Gross production tax bill heads to Oklahoma House after panels' approval

A bill that would set the gross production tax rate on oil and natural gas wells at 2 percent for the first 36 months of production is expected to reach the Oklahoma House of Representatives on Wednesday.
by Adam Wilmoth Published: May 21, 2014
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A bill that would set the gross production tax rate on oil and natural gas wells at 2 percent for the first 36 months of production is expected to reach the state House of Representatives late Wednesday or early Thursday.

House Bill 2562 would affect the early production of vertical and horizontal wells throughout the state. After three years, the wells’ remaining production would be taxed at 7 percent.

The bill on Tuesday was approved by conference committees in both chambers. The Senate committee approved the bill after 7 p.m. Tuesday.

The full House must wait 24 hours before taking up the measure.

The bill would eliminate drilling tax credits, including those for the state’s deepest wells and for three-dimensional seismic activity.

“It’s a good compromise between where we were and where the Legislature felt like they needed to be,” said Chad Warmington, president of the Oklahoma Oil and Gas Association. “We’ve given in on the rate and duration, but we get out of it a tax code that is much more simple and much more permanent. We’ve eliminated a lot of pages of outdated incentives. Now we have a tax code that is very simple to understand.”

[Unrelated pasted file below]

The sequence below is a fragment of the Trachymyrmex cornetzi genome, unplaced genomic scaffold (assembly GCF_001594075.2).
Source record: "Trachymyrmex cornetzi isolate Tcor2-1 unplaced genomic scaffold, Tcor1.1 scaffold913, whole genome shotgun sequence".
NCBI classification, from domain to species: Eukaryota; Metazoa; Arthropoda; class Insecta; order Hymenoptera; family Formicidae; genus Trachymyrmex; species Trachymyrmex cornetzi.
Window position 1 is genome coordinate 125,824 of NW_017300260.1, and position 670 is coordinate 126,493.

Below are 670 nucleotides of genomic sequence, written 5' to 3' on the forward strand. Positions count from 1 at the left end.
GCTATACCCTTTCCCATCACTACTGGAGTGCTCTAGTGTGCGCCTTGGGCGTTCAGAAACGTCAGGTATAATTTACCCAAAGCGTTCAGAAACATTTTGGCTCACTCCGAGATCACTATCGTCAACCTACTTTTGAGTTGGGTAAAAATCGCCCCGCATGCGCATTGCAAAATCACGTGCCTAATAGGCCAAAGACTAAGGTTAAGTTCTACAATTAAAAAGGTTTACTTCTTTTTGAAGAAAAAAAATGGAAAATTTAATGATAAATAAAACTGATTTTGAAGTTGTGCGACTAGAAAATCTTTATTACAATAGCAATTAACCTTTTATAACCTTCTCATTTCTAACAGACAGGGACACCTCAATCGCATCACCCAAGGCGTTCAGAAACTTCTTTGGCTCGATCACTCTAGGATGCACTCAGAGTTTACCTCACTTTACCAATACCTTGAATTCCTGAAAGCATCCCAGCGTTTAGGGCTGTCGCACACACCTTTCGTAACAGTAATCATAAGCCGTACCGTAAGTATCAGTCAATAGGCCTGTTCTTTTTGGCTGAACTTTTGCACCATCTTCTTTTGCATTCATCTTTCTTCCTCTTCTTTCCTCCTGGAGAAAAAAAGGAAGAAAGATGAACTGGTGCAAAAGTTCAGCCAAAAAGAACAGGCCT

Opponents, however, said the tax rate still is too low for too long.

“We think the current plan is still a bad deal for the state,” said David Blatt, director of the Oklahoma Policy Institute.

“We need to strike a balance between what is a reasonable tax rate and what is able to generate critical revenue to fund essential state services. There hasn’t been a compelling argument made for why this tax break should be extended at the 2 percent rate for a full three years. That’s still far more generous than other states offer. We believe that Oklahoma can tax production at its tradition 7 percent rate and still be a very attractive place to invest and still provide for schools and public services.”

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by Adam Wilmoth
Energy Editor
Adam Wilmoth returned to The Oklahoman as energy editor in 2012 after working for four years in public relations. He previously spent seven years as a business reporter at The Oklahoman, including five years covering the state's energy sector....
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